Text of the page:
How Does Edgar Allen Poe Create Tension in the Tell Tale Heart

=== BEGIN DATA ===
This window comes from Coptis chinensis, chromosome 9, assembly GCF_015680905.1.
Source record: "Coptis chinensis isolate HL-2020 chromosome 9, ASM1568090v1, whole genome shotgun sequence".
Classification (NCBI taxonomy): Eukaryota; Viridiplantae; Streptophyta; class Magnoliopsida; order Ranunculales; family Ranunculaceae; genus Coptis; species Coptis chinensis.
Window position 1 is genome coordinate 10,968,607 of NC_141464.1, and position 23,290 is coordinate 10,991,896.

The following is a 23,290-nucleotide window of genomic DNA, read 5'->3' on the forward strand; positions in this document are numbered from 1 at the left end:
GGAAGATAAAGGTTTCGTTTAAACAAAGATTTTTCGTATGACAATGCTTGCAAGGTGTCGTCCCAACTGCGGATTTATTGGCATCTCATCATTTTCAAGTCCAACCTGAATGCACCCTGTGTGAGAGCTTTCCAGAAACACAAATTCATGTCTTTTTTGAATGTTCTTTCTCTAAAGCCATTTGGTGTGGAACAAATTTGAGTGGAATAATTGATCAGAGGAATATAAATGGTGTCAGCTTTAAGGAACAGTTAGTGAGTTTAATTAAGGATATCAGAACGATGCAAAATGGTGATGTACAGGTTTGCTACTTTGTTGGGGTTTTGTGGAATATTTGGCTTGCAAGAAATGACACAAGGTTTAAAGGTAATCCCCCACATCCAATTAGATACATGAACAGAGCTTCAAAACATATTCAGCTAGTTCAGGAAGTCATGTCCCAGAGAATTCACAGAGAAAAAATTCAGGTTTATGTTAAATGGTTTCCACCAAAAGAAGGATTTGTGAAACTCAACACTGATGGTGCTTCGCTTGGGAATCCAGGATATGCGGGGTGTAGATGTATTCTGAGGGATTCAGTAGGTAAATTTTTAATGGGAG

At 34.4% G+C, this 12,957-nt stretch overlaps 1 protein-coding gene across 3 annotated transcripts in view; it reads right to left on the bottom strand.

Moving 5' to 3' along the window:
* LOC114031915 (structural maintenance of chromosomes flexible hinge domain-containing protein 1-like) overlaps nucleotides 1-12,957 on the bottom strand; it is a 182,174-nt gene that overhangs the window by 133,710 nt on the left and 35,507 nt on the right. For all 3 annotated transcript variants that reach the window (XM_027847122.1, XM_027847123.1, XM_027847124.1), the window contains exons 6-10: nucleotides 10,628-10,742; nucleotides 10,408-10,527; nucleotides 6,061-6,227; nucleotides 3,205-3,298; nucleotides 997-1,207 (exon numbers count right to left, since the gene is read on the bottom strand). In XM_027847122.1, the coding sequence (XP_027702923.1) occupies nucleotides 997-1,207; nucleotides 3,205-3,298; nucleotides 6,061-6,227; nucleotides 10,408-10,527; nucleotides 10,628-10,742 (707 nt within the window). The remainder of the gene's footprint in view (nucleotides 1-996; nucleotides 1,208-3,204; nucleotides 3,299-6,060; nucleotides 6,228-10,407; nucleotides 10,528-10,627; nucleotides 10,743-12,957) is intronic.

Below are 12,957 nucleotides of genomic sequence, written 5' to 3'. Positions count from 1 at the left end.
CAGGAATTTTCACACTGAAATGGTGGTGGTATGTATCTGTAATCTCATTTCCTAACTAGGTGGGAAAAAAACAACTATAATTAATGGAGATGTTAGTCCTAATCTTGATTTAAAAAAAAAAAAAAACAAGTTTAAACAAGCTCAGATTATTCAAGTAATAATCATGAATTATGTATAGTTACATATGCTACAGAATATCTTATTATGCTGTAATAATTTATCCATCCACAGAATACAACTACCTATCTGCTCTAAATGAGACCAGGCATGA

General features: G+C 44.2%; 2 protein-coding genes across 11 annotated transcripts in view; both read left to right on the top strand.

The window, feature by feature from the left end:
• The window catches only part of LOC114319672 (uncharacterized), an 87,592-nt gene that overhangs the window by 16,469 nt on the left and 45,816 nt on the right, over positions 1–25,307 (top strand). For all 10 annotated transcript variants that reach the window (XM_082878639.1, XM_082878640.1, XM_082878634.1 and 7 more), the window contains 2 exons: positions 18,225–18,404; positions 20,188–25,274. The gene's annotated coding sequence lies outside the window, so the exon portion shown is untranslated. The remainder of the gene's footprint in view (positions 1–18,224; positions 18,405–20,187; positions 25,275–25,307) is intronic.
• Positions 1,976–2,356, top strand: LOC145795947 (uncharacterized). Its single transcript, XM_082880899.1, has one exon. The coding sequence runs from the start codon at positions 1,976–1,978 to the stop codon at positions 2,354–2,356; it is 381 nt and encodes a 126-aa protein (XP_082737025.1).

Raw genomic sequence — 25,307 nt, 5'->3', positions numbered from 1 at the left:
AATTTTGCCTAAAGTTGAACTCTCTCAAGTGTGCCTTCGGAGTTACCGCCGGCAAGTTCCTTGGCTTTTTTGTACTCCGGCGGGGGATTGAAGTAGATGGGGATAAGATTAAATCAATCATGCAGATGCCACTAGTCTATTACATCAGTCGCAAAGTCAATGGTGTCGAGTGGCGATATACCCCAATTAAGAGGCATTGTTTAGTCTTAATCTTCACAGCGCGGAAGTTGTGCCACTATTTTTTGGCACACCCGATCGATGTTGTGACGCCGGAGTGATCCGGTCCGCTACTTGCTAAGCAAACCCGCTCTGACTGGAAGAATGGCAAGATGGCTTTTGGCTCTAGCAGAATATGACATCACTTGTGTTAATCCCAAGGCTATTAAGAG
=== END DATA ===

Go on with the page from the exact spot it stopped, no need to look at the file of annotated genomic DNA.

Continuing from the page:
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The short story “The Tell-Tale Heart” was written by Edgar Allen Poe in the year 1843.  He was born in America, January 1809 and died shortly after in October 1849. Poe spent most of his life in the United States army and only started writing literacy after his brother had died in the late 1830’s. Poe was one of the first American authors to be recognised in the genre gothic horror or simple horror. Poe’s most recurring themes were views of premature burial and reanimation of the dead in this case the beating of the old mans heart towards the end of the story. Poe’s believed inspiration for writing in this style was after his wife Virginia Clemm died shortly after their marriage. Gothic horror combines the elements of horror and romance into its own style, the style includes different aspects that normally re-occur in the genre; A darkened atmosphere and a rickety old house which gives home to a sinister villain that creates havoc for a certain victim of their choice. In this instance the narrator is the villain wrecked my madness and distress and the victim which is an old man who is wanted dead for his “Evil”  “vulture” eye that torments the narrator .This end with the narrator killing the old man in cold blood which is a usual theme in gothic horrors. An unnamed narrator opens the story by addressing the reader and claiming that he is nervous but not mad. This automatically makes the reader feel a gradual build in tension and by unnaming the narrator it dehumanises him which makes the reader feel no human compassion towards. He says that he is going to tell a story in which he will defend his sanity yet confess to having killed an old man. His motivation was not desire for money, but rather a fear of the old man’s pale blue eye. Again, he states that he is not crazy because his calm and fastidious actions, though villainous, are not those of a madman. Every night, he went to the old man’s rom and secretly observed the man sleeping. In the morning, he would behave as if everything were normal. After a week of this, the narrator decides to kill the old man. When the narrator arrives late on the eighth night, though, the old man wakes up and cries out. The narrator remains still, watching the old man as he sits awake and frightened. The narrator understands how frightened the old man is, having also experienced the lonely terrors of the night with the voices he heres through heaven and hell. Soon, the narrator hears a dull pounding that he interprets as the old man’s terrified heartbeat. Worried that a neighbour might hear the loud thumping, he attacks and kills the old man. He then dismembers the body and hides the pieces below the floorboards in the bedroom. He is careful not to leave even a drop of blood on the floor. As he finishes his job, the narrator hears a knock at the street door. The police have arrived, having been called by a neighbour who heard the old man shriek. The narrator is careful to be chatty and to appear normal. He leads the officers all over the house without acting suspiciously. At the height of his bravado, he even brings them into the old man’s bedroom to sit down and talk at the scene of the crime. The policemen do not suspect a thing. The narrator is comfortable until he starts to hear a low thumping sound. He recognises the low sound as the heart of the old man, pounding away beneath the floorboards. He panics, believing that the policemen must also hear the sound and know his act of guilt guilt. Driven mad by the idea he confesses to the crime and shrieks at the men to rip up the floorboards.   The story starts in media res, which means that the story is neither started or ended and it makes the reader feel as if they have already been involved with the plot of a previous storyline. An unnamed narrator is having a one to one conversation with the reader and a link is created between the reader and the narrator as if involved with the story. The narrator abruptly begins to question his own...
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